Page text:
Victoria's Secret dominated the lingerie industry worldwide for close to three decades and their hold on the segment seemed to live on forever. From extravagant fashion shows to stunning models and amazing designs, they were destined to exist for eternity and no competitors came half as close as their success.
Things took a complete u-turn since 2017 as their sales started to dip and women realized the brand is using unrealistic standards of beauty which is not possible in real life. Several other brands sprung up providing non sexualized form of lingerie and women across the world lapped it up.
VS attracted the male gaze and several women accused the brand of catering to satisfy the desires of men and has no interest to empower women, other than making them feel miserable about their bodies with their constant pitch to attain the 'perfect body'. The brand ignored all the dissent and is now paying a big price as they cancelled their iconic fashion show in 2019 due to dip in their sales.
Enter Rihanna's Savage X Fenty
When Rihanna launched her lingerie line Savage X Fenty in May 2018, no one in their wildest dreams thought that it had the power to topple Victoria's Secret. Rihanna's brand catered to women of all races, shapes, sizes, and by those with disabilities, too. Also, the collection was modeled by all sorts of women and became an instant hit and the talk of the town.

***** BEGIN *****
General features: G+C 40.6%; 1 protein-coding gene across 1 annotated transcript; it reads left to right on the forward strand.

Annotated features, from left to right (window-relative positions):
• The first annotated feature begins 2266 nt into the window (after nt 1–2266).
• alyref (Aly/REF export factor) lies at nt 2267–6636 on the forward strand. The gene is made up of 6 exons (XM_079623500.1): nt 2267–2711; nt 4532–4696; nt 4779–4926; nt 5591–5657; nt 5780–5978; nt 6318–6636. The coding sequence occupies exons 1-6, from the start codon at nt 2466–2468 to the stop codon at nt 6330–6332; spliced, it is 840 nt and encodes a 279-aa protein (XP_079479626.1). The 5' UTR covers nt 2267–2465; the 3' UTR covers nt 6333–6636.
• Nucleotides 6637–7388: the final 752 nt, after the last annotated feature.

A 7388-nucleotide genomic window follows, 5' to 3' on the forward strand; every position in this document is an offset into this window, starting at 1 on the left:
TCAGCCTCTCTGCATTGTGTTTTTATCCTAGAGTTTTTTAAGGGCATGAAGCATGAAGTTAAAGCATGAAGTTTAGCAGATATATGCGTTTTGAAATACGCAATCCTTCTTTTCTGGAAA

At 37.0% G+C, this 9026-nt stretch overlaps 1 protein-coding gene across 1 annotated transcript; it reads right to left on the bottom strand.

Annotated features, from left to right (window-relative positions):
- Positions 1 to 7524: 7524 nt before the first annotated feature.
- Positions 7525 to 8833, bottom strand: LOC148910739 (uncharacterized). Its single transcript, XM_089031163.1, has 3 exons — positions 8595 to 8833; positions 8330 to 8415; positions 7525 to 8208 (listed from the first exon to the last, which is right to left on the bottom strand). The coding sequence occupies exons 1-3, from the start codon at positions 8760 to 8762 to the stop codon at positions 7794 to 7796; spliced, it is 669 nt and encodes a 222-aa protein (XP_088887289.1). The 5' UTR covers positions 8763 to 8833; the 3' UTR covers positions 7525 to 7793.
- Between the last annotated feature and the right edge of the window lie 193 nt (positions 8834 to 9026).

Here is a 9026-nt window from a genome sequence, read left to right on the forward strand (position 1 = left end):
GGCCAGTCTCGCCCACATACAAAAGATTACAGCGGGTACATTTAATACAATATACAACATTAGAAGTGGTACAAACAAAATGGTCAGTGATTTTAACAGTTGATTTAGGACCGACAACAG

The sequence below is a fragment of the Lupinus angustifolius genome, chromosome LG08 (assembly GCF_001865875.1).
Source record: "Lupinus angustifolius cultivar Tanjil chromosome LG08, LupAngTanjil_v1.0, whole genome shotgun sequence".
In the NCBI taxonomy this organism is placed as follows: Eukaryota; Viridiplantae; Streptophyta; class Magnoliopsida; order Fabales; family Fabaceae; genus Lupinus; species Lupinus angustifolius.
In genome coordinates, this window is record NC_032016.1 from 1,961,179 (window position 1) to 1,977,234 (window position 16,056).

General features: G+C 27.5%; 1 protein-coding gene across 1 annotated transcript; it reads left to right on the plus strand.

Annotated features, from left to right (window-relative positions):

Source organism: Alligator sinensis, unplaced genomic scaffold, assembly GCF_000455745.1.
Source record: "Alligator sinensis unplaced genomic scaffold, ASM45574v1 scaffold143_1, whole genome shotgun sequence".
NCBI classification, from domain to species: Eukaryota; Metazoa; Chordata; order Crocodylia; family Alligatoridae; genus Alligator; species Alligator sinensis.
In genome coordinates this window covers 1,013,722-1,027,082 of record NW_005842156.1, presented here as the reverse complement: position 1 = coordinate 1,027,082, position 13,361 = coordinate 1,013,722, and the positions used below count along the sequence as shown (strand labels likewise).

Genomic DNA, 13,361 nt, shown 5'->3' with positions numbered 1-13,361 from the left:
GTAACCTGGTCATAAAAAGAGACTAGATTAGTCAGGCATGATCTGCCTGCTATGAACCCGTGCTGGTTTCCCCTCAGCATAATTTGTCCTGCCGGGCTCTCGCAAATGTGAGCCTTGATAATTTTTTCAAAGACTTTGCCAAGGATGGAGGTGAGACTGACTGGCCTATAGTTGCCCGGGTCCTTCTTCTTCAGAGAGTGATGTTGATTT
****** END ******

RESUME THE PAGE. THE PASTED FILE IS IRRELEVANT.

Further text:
Savage X Fenty was made by women for women and didn't focus on the male gaze. "Over the last year, women have started buying bras and underwear for themselves because they believe that they deserve to feel comfortable and beautiful. For too long women have been told what is sexy by bra and underwear companies that depict a single type of sexy, often from the male perspective,'' said Heidi Zak, co-founder of Thirdlove to Vogue.
Heidi's trend is here to stay
Heidi predicted that lingerie made by women for women is not a passing trend and is here to stay for a longer period of time. "I don't think inclusivity is a trend, it's a movement that is here to stay. Women are no longer interested in being sold an unrealistic and unattainable body image and are pushing for representation. Women deserve to see themselves reflected in the images they see all around them, they deserve to be represented in the brands they support."